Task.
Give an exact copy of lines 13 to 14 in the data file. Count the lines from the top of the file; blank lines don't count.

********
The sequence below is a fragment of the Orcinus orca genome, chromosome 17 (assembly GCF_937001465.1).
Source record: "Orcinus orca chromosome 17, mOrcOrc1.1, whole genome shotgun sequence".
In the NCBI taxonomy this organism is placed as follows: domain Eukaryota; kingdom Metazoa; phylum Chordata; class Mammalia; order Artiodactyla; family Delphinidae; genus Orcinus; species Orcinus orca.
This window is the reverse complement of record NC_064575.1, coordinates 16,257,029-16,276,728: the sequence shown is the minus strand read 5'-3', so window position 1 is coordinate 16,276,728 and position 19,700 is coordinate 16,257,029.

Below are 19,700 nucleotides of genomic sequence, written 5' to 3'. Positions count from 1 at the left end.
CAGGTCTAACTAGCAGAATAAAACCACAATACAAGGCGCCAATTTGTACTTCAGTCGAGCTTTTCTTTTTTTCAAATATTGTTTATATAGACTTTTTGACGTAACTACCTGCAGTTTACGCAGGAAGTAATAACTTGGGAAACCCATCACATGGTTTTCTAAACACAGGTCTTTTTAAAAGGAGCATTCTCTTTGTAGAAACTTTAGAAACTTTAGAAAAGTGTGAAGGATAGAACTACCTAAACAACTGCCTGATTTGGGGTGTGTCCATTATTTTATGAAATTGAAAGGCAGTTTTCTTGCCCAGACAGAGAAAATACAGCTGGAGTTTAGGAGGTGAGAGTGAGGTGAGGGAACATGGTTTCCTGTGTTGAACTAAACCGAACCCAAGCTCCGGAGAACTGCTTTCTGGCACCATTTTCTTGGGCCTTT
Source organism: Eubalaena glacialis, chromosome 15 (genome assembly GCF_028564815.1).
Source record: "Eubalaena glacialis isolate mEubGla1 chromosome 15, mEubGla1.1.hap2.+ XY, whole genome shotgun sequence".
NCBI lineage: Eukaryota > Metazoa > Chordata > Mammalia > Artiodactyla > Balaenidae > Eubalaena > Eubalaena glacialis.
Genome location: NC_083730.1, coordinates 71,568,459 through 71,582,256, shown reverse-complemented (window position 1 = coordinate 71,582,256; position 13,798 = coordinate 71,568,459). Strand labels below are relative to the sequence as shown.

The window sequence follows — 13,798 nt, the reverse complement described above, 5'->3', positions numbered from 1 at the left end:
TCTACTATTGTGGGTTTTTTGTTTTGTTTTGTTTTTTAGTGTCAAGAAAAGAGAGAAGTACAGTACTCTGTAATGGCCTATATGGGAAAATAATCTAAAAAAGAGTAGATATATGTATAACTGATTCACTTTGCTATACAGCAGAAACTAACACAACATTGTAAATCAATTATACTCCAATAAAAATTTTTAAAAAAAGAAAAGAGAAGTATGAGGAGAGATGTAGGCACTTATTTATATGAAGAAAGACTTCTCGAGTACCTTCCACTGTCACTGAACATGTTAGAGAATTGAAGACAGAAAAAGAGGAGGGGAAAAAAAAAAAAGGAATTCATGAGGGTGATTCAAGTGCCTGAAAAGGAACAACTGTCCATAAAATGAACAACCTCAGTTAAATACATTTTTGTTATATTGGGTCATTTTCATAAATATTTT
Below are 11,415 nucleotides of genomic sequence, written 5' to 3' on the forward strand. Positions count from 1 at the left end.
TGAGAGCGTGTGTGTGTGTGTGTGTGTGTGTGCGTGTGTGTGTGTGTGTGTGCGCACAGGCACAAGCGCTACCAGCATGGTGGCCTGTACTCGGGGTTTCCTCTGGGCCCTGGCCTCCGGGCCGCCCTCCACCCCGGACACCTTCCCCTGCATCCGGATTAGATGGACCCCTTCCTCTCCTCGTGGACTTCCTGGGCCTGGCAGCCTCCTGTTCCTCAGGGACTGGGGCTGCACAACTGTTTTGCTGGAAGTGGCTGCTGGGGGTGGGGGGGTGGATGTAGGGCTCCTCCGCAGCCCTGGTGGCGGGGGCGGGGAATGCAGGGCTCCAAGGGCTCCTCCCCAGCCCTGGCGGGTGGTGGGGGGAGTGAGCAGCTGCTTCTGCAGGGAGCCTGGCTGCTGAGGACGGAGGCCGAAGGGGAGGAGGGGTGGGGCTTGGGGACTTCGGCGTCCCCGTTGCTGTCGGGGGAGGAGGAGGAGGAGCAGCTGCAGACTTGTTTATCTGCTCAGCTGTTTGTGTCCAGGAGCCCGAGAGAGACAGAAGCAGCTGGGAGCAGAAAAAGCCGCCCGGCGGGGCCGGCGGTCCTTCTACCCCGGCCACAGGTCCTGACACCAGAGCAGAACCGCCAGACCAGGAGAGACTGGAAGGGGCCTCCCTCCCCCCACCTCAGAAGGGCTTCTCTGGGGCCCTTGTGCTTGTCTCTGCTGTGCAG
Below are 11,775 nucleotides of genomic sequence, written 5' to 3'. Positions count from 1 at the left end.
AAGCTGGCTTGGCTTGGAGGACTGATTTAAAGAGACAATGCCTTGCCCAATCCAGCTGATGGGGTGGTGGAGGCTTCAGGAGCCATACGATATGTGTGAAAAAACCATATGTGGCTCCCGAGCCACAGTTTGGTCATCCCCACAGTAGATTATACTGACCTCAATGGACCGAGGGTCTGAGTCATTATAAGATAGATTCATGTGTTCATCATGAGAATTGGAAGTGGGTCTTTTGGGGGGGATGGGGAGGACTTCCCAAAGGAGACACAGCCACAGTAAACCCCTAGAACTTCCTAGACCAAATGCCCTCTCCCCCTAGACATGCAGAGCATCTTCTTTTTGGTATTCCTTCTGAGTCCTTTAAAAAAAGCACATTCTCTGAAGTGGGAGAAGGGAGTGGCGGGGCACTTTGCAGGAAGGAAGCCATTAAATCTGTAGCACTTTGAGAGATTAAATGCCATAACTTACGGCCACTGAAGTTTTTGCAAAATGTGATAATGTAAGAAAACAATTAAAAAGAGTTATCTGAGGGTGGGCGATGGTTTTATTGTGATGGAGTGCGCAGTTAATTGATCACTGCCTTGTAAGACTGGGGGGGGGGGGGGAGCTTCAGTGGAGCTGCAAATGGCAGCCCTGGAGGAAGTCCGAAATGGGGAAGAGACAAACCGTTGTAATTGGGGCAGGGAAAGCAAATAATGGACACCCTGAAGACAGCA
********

Below are 11,415 nucleotides of genomic sequence, written 5' to 3' on the forward strand. Positions count from 1 at the left end.
TGAGAGCGTGTGTGTGTGTGTGTGTGTGTGTGCGTGTGTGTGTGTGTGTGTGCGCACAGGCACAAGCGCTACCAGCATGGTGGCCTGTACTCGGGGTTTCCTCTGGGCCCTGGCCTCCGGGCCGCCCTCCACCCCGGACACCTTCCCCTGCATCCGGATTAGATGGACCCCTTCCTCTCCTCGTGGACTTCCTGGGCCTGGCAGCCTCCTGTTCCTCAGGGACTGGGGCTGCACAACTGTTTTGCTGGAAGTGGCTGCTGGGGGTGGGGGGGTGGATGTAGGGCTCCTCCGCAGCCCTGGTGGCGGGGGCGGGGAATGCAGGGCTCCAAGGGCTCCTCCCCAGCCCTGGCGGGTGGTGGGGGGAGTGAGCAGCTGCTTCTGCAGGGAGCCTGGCTGCTGAGGACGGAGGCCGAAGGGGAGGAGGGGTGGGGCTTGGGGACTTCGGCGTCCCCGTTGCTGTCGGGGGAGGAGGAGGAGGAGCAGCTGCAGACTTGTTTATCTGCTCAGCTGTTTGTGTCCAGGAGCCCGAGAGAGACAGAAGCAGCTGGGAGCAGAAAAAGCCGCCCGGCGGGGCCGGCGGTCCTTCTACCCCGGCCACAGGTCCTGACACCAGAGCAGAACCGCCAGACCAGGAGAGACTGGAAGGGGCCTCCCTCCCCCCACCTCAGAAGGGCTTCTCTGGGGCCCTTGTGCTTGTCTCTGCTGTGCAG